Many reasons for this. Your peak brain performance comes in the AM so unleash it deliberately on the hardest tasks. Further, learn to build boundaries from work in the evening. The new normal is laptop open after dinner, and I’ll argue the productivity you get is diminishing and the anxiety you get ascending. Having boundaries enables you to diffuse the drama of work with things you love like your family, a sport, a hobby, tv show, book etc for a few hours where you can release and rejuvenate for the next day.


4. What's a recent leadership lesson you've learned for the first time or been reminded of?


Success is where preparation meets opportunity. I actually learned this from a great mentor of mine Greg Gnatt who was at the time a senior executive at IBM. He told me this at an alumni dinner event at Penn State, where I was lucky enough to sit next to him. He explained the importance of always being prepared. Opportunities are emerging all the time and it’s critical to do your part of putting in the work. Yes, that does mean putting in the work.


5. What's one book that has had a profound impact on your leadership so far? Can you please briefly tell the story of how that book impacted your leadership?


Deep Work by Cal Newport

Can’t say enough about Cal’s teaching. Profound. A few teasers for you to Google further on Cal’s work: “Scheduled Shutdown Complete”, “Deep Work”, “Time Block Planner”. I am with Cal on having a minimalistic social media presence and focused work day with self-imposed boundaries.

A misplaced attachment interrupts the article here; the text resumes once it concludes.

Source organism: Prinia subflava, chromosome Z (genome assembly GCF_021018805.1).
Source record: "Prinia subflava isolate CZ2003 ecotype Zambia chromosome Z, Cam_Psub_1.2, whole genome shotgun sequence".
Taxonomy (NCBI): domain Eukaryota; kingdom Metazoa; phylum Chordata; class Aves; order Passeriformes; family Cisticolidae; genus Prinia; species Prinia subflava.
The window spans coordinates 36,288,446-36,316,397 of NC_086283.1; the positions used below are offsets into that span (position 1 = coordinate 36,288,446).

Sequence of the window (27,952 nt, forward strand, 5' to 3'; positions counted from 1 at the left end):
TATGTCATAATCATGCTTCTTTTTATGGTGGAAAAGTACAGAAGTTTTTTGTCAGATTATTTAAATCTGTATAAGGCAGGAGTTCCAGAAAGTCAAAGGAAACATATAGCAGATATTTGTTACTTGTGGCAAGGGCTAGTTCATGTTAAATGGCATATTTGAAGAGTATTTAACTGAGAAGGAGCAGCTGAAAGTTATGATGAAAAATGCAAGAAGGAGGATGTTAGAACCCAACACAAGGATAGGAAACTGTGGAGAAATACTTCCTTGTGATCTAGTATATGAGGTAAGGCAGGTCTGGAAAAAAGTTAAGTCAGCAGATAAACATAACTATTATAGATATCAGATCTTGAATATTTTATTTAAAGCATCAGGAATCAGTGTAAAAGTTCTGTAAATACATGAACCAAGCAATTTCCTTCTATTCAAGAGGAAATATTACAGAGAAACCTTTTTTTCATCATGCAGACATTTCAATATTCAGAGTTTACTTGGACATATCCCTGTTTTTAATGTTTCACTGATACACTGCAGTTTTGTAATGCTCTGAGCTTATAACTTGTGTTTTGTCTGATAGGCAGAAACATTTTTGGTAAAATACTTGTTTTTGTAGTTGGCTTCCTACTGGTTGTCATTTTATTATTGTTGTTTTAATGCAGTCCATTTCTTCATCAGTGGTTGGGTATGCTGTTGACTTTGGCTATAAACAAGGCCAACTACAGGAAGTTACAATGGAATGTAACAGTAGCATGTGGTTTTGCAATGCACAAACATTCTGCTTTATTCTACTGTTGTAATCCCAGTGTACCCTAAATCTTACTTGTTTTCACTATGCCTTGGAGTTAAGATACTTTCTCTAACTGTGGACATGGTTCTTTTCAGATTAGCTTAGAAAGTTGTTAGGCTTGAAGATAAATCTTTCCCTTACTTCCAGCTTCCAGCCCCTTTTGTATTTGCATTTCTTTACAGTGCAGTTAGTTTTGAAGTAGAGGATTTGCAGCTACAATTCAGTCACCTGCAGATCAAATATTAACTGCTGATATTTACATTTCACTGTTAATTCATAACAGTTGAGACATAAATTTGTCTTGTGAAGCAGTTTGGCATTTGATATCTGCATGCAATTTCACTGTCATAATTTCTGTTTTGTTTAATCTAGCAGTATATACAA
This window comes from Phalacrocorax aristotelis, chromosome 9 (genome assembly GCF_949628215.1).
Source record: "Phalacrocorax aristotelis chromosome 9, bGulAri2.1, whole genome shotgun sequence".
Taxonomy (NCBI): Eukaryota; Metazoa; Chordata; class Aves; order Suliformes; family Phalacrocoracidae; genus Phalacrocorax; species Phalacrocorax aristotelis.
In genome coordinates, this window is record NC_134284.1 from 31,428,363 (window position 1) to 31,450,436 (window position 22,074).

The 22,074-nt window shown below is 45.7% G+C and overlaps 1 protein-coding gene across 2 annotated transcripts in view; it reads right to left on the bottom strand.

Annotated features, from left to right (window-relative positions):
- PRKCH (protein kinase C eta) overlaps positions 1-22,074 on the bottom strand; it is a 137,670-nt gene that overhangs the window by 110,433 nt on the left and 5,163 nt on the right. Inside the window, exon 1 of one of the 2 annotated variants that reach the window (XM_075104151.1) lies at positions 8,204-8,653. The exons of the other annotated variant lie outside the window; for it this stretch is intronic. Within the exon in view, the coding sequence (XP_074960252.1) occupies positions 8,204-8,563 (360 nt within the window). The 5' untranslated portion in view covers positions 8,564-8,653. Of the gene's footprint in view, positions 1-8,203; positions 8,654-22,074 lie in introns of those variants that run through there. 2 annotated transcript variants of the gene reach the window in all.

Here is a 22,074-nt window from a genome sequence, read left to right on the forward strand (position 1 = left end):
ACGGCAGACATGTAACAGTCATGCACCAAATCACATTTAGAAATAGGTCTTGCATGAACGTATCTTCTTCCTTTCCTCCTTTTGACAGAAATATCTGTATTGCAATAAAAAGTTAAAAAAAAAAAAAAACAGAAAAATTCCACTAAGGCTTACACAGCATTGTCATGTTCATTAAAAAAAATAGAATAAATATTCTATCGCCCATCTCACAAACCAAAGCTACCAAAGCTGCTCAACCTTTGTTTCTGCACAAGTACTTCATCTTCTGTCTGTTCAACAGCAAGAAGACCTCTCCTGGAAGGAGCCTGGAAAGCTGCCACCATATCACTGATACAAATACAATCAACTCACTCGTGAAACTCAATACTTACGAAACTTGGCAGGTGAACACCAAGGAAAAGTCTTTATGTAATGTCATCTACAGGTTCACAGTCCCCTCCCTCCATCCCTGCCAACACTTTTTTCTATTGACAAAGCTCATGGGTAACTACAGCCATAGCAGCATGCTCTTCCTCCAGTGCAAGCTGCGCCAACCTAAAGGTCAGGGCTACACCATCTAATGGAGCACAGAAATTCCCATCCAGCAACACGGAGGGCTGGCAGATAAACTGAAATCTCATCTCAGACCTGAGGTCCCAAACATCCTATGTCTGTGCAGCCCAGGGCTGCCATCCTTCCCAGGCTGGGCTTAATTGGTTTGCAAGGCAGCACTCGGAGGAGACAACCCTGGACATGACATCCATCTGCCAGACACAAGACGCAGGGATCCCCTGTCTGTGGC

6. If you could only give one piece of advice to a young leader, what would you say to them?


Remember to say YES to everything until you turn 35 and then say NO to everything afterwards. Derek Sivers has great teachings on why but I’ll summarize to say that you are exposed to so much more when you say YES, and when you are early in your career this accelerates the time to uncover/develop your unique super powers as a professional. As you get older you say NO because you want to get more focused on what your super powers are and developing them to serve the world.


7. What is one meaningful story that comes to mind from your time as a leader, so far?


People always ask me how I met Robert Herjavec from ABC’s Shark Tank, which led to transformational period of my professional development.

I was running a cybersecurity program at Comcast in 2012 and got a call from a vendor that I bought a lot of software from. The vendor had someone cancel on a speaking slot to a group of high-net CISOs in Toronto at the exclusive Granite Country Club hosted by Robert Herjavec. My first question was, “who the heck is Robert Herjavec?” He responded by saying, “you know the guy from Shark Tank?”. I heard of Shark Tank because I’m a crazy Dallas Mavericks basketball fan and Mark Cuban is on the show. So I thought if I meet Robert maybe somehow I would meet Mark Cuban – and then I’ve accomplished all I need in life :)

I said yes, did the homework to prepare for the best speech of my life, and the rest is history. And yes, I met Mark twice actually, and cat had my tongue both times… so embarrassing. Robert still pokes fun at me for this until today.